Dave Jordan, AA4KN
FOR IMMEDIATE RELEASE
ARISS Contact is Scheduled for
Ramona Lutheran Christian School, Ramona, CA
October 13, 2020—Amateur Radio on the International Space Station (ARISS) has received schedule confirmation for an ARISS radio contact with astronauts. ARISS is the group that puts together special amateur radio contacts between students around the globe and crew members with ham radio licenses on the International Space Station (ISS).
This will be a direct contact via amateur radio between students at the Ramona Lutheran Christian School (RLCS) in Ramona, CA and ISS Commander Chris Cassidy, amateur radio call sign KF5KDR. The Ramona Outback Amateur Radio Society (ROARS) ham operators using call sign N6ROR will operate the ground station for this contact. Students will take turns asking Cassidy their questions.
The ARISS radio contact is scheduled for October 14, 2020 at 9:26 am PDT (Ramona) (16:26 UTC, 12:26 pm EDT, 11:26 am CDT and 10:26 am MDT).
RLCS (with students in preschool through sixth grade) is located in an unincorporated mountain community approximately 40 miles northeast of San Diego. In addition to the school’s classical course curriculum, RLCS also involves students in STEM-enrichment club activities that include robotics, coding, physics, space-related sciences, and radio theory. In 2019, the Amateur Radio Relay League awarded RLCS an Icom IC-9700 radio built and designed for communications with amateur radio satellites—resulting in the first school radio station in Ramona, and one solar-powered thanks to equipment provided by ROARS. The ARISS contact will utilize this set-up. ROARS members have helped students prepare for their ARISS contact and mentored them on amateur radio operating protocol including emergency communications and Morse code practice.
ARISS invites the public to view the ARISS radio contact at https://www.youtube.com/watch?v=l7t7tYq7WQo&feature=youtu.be.
As time allows, students will ask these questions:
1. How has Expedition 63 changed your outlook on life?
2. What is your favorite thing to look at in space?
3. What is most difficult when you are recovering from returning to Earth?
4. What does it feel like when you are on a spacewalk?
5. What was the strangest thing that's happened to you while you were in space?
6. What is your favorite activity when you have free time on the ISS?
7. How likely do you think it is that I will visit outer space in my lifetime, even if I never become an astronaut?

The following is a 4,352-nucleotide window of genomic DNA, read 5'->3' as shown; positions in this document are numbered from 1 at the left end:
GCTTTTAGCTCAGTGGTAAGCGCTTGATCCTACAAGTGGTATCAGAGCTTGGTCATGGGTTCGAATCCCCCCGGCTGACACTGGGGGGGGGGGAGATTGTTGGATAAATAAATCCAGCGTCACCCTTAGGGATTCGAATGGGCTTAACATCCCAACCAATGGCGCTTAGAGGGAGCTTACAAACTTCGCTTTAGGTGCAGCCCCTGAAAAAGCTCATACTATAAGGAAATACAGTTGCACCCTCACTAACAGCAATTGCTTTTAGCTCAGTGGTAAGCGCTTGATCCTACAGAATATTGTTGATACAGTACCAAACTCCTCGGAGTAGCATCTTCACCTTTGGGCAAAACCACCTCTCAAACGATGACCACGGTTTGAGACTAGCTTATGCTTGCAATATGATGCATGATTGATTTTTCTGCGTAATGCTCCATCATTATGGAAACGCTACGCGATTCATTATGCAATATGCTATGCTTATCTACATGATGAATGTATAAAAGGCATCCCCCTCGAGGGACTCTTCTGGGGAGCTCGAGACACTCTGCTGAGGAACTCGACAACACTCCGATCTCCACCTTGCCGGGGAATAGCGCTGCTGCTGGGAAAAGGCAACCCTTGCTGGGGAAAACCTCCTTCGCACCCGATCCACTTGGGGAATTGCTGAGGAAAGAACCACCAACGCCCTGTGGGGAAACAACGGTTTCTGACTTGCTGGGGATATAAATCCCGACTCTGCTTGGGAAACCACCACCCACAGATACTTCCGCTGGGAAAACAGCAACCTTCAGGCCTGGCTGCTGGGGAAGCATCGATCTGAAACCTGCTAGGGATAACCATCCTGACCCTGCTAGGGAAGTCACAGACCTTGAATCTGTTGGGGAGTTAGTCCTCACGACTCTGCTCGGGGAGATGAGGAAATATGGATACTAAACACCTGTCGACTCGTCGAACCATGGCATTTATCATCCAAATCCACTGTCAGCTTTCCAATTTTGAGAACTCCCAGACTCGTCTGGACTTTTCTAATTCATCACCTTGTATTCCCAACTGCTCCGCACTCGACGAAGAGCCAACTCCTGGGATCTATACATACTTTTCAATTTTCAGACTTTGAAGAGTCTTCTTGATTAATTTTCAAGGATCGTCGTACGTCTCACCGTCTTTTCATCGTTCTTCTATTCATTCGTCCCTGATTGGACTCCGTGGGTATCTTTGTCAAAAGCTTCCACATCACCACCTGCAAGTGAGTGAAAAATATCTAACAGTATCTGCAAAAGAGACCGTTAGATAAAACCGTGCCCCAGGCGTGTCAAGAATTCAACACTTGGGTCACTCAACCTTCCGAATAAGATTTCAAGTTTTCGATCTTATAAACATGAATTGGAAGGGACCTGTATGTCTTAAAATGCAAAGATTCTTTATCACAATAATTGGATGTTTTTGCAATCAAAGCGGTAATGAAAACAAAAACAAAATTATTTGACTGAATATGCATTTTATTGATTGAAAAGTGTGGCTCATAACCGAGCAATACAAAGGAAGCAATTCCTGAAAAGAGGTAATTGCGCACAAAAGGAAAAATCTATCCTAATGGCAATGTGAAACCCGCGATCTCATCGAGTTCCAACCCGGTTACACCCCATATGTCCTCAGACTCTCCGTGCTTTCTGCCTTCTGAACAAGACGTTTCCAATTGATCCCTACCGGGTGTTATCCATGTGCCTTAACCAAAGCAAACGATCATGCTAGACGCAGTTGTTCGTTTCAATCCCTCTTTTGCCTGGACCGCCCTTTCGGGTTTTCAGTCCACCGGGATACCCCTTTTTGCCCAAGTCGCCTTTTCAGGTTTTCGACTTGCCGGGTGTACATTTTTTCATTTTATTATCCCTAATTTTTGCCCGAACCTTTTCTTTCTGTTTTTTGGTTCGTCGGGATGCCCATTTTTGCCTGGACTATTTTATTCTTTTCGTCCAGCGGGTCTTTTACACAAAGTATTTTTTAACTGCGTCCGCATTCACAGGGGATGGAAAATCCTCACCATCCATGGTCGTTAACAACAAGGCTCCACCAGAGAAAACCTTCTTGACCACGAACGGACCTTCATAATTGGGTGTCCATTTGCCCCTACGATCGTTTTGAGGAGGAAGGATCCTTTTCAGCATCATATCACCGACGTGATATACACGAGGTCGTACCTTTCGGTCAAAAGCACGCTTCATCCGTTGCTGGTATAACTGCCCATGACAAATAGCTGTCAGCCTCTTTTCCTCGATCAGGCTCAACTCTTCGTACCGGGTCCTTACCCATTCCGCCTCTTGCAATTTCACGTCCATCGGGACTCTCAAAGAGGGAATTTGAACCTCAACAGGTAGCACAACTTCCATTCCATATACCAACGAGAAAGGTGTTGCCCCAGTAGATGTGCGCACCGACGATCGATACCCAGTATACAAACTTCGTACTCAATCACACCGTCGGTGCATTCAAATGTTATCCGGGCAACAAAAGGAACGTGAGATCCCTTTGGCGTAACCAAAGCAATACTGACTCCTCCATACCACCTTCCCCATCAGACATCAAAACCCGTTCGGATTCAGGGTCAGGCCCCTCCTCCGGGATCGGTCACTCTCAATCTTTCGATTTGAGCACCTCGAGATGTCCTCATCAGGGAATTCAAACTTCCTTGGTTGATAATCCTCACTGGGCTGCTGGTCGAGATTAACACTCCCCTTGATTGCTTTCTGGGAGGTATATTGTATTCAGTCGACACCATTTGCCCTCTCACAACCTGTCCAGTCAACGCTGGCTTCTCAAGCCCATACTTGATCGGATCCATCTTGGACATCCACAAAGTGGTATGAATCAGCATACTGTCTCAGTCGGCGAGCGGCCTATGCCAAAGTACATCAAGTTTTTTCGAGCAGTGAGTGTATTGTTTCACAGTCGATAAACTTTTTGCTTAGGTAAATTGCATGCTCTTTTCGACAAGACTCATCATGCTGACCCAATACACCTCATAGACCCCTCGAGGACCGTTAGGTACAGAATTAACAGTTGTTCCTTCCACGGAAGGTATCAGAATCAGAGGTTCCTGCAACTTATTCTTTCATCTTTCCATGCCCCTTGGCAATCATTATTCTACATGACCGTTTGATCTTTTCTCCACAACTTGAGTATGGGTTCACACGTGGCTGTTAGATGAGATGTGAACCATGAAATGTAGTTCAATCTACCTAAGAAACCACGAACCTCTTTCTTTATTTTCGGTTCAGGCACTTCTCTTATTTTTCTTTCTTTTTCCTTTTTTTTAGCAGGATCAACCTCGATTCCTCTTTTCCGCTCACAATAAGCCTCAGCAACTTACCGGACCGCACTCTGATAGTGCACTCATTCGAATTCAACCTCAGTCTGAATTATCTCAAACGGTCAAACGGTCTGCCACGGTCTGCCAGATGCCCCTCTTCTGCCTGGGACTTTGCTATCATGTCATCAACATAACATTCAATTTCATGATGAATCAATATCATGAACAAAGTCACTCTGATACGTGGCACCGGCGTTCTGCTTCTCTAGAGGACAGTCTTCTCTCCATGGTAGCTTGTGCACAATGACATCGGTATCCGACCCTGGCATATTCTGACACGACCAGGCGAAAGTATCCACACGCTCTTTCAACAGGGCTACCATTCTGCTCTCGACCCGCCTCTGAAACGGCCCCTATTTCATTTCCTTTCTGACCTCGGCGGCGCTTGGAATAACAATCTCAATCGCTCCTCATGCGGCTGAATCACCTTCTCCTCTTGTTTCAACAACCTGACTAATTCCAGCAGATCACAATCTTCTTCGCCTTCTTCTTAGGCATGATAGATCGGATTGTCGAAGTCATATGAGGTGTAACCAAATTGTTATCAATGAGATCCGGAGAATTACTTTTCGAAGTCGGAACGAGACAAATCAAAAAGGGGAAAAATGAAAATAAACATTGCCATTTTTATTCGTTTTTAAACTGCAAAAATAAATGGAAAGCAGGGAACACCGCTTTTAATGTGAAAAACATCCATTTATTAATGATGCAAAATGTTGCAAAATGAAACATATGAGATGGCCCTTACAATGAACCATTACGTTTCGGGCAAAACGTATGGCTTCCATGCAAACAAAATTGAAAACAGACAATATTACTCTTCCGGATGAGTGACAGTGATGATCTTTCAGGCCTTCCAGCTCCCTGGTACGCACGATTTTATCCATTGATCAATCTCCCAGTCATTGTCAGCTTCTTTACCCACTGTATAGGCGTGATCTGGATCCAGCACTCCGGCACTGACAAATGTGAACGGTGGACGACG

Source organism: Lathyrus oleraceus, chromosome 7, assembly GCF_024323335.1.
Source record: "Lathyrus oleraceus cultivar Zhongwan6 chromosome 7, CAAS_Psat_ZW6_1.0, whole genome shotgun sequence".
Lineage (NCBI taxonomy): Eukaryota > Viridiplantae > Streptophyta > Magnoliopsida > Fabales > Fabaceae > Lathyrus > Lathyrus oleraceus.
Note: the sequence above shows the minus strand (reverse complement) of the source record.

8. What does it feel like to sleep on the ISS?
9. What mission were you most scared of?
10. What are your favorite experiences of Expedition 63?
11. What has been your favorite experiment on the ISS?
12. About how many repairs are made each week aboard the ISS?
13. What is your favorite game to play in space?
14. What are your 3 favorite foods to eat while on the ISS?
15. What language has been the most challenging to communicate aboard the ISS?
16. What food are you most looking forward to eating when you get home?
17. What fear have you had regarding space?
18. What surprises you the most about how the ISS is today than when you were part of the assembly mission?
19. Which holidays have you enjoyed celebrating on the ISS?
20. What's your favorite number of people aboard the ISS at one time?
21. Who was your favorite astronaut that you have met from another country?
22. What way(s) could we utilize space to help manage our problems with waste disposal on Earth?
23. Do you hope to go back to space or the moon in a commercial space suit via a commercial vehicle?
24. How do you use ham radio on the ISS and after you return to Earth?
ARISS – Celebrating 20 Years of Continuous Amateur Radio Operations on the ISS
Amateur Radio on the International Space Station (ARISS) is a cooperative venture of international amateur radio societies and the space agencies that support the International Space Station (ISS). In the United States, sponsors are the Radio Amateur Satellite Corporation (AMSAT), the American Radio Relay League (ARRL), the ISS National Lab-Space Station Explorers, and NASA’s Space Communications and Navigation program. The primary goal of ARISS is to promote exploration of science, technology, engineering, the arts, and mathematics topics by organizing scheduled contacts via amateur radio between crew members aboard the ISS and students. Before and during these radio contacts, students, educators, parents, and communities learn about space, space technologies, and amateur radio. For more information, see www.ariss.org.
Dave Jordan, AA4KN
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